The familial patriarch is Rabbi Smolinksy, and his wife is Shenah, who is in awe of him, despite her nagging manner. His interactions, decisions and doctrine influence his daughters, Fania, Bessie, Mashah, and Sara in ways that mold their lives, in a negative manner. The three older daughters go along with his dogmatic and fanatical whims and attitude. His manipulations, rants and raves eventually cause them to give in to his dictates. The youngest daughter, Sara, learns at the age of ten, about the family dynamics, and how each daughter was expected to turn over their entire income to support the family. She learns what she wants early in life, due to her father’s looming presence and demands. She is very strong-willed. Family life is seen through her eyes, and they are the eyes of a three-dimensional person, a person of substance and depth.

She begins to sell herring at the age of ten in order to help support the family. In the back of her mind she is determined to be independent, and not to be lead through life by her father’s decisions. His decisions are often determined due to the fact that he is ignorant in the ways of American life. Rabbi Smolinsky is ignorant in the area of business dealings, and the dealings of life in general. He is bound by Eastern European tradition, and religious tradition, which he enforces with his harsh vocalizations. No man is good enough for his older daughters, despite the fact that they want to marry particular individuals. He finds fault with all of them, and he ends up choosing who they marry, and they do not live happily ever after. His determinations and final edicts are not necessarily positive ones for his daughters, but somehow decisions that gain him some monetary dowry or enhancement.

Rabbi Smolinsky lives by the text of the Talmud, in every aspect. In fact the Talmud is quoted through much of the book to justify why he acts the way he does. He uses religion to enhance his decisions, and is fanatical about vocalizing the teachings, to the extent that hourly and daily life is disrupted. He is a tyrant, a bully, a man of many words, words that are emotionally disgruntling. He hangs on tightly to every thread of his Eastern Europe culture and life style, unable to adjust to change, unable to assimilate into the modern world. While his wife and four daughters struggle to earn money to survive with the basics, he deals with his studies, unaware of the reality of life. They beg him to work, even part time, he refuses, and goes back to his studies, even if it means they go hungry. He is a pampered individual, and his every desire is what rules the family. He is not a responsible person, and his family suffers greatly. I found him to be pathetic, in the way he used and manipulated his daughters for his own benefit.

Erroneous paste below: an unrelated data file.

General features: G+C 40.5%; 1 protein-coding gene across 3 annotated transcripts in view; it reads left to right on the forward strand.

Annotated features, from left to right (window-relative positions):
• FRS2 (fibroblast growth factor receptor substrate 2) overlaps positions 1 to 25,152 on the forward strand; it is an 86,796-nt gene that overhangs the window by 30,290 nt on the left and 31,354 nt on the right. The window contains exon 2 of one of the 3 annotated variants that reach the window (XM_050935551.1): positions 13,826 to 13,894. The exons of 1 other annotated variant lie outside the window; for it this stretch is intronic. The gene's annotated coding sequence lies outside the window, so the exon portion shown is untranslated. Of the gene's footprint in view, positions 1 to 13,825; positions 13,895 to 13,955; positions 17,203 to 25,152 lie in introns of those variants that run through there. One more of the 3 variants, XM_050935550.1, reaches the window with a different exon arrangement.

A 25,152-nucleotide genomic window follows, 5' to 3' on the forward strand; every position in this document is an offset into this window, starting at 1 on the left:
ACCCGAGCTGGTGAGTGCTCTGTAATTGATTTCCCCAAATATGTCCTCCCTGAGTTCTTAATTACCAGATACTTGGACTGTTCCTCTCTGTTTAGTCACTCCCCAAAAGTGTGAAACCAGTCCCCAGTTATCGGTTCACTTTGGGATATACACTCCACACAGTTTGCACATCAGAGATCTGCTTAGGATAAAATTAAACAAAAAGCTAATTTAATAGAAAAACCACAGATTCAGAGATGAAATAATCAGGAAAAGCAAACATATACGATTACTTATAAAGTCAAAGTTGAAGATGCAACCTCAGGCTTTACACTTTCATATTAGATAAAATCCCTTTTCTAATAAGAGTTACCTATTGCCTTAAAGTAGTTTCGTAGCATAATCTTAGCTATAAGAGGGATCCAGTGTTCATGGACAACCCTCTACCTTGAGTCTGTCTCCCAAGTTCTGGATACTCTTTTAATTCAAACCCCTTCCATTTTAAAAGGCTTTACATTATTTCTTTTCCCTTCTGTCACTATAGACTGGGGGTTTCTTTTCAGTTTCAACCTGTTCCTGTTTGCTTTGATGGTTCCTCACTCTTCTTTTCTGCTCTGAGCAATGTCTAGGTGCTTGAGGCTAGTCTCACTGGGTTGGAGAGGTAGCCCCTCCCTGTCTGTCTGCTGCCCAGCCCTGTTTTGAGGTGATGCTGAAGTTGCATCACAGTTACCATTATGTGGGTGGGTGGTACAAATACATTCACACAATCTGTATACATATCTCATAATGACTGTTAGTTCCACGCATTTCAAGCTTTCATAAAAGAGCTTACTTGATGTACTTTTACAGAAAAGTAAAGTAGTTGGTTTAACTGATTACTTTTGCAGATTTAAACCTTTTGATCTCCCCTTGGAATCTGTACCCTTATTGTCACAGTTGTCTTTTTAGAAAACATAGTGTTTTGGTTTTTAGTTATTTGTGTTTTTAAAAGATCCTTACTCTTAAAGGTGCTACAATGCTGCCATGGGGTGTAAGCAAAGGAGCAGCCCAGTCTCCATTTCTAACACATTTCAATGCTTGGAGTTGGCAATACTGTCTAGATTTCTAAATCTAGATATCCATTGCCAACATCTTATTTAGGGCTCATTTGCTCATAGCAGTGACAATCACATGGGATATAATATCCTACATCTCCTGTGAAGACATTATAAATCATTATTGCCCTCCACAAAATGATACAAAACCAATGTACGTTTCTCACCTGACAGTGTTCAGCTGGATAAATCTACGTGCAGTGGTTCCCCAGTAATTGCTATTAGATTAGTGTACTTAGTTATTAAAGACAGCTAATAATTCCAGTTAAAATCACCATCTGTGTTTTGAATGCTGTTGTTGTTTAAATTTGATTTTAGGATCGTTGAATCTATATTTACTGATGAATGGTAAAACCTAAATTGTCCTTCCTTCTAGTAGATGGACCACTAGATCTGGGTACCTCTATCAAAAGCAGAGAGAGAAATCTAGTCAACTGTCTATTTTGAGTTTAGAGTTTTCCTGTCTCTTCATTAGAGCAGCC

Sara, meanwhile, has decided she will not succumb to her father’s domination, and his demands. She will not let him marry her off to someone she doesn’t love. She leaves home at the age of 17, finds a dark room to rent, works, saves money, and puts herself through college. She is a woman of strength and determination, which is what allows her to reach her goals. She has an identity, at a young age, and is discontent with the way the females of the family are treated. Yet, with her independence, she is often bound to her familial ties. Love hate relationships were strong within the pages.


Yezierska
is brilliant in her writing, strong in her ability to depict tradition and assimilation into the Lower East Side of Manhattan. Tradition and modern America do not blend together in a positive fashion, in this novel. Sara is not the ideal of the Rabbi’s daughter.

Yezierska weaves a story that incorporates struggles, both emotional and mental, within the pages. Women are considered to be less than life, to be used, manipulated and abused for the gain of the family patriarch. Female identity and immigrant assimilation are major forces that Yezierska evokes within the pages. The conflicts are vividly written, and the reader feels the emotions behind the words. It is a look into the early twentieth century, and Jewish life within the confines of immigration and steadfast ideals.

Anzia Yezierska’s Bread Givers is a masterpiece, and an inspiring one at that. Linguistics is a force within the pages, and Sara literally works her way through high school, and learns to speak correct English. Yezierska brings honor, determination and strength to Sara, and shows how through all of Sara’s sacrifices, she was able to reach her dream. She rose from poverty to a position of respect, and did it on her own. She was able to conquer her fears and accomplish her goals. The masterful writing of Anzia Yezierska has given us an inspiring character to admire. The book has much historical value, giving the reader a perspective on the Jewish immigrant experience, and bringing the reader insight into the life of Jews trying to assimilate. The past is ever present, no matter how hard we try to leave it behind. One world was trying to compete with another, and not always successfully, as culture clashes were abundant.

I highly recommend Bread Givers. It is an extremely illuminating novel, on many levels.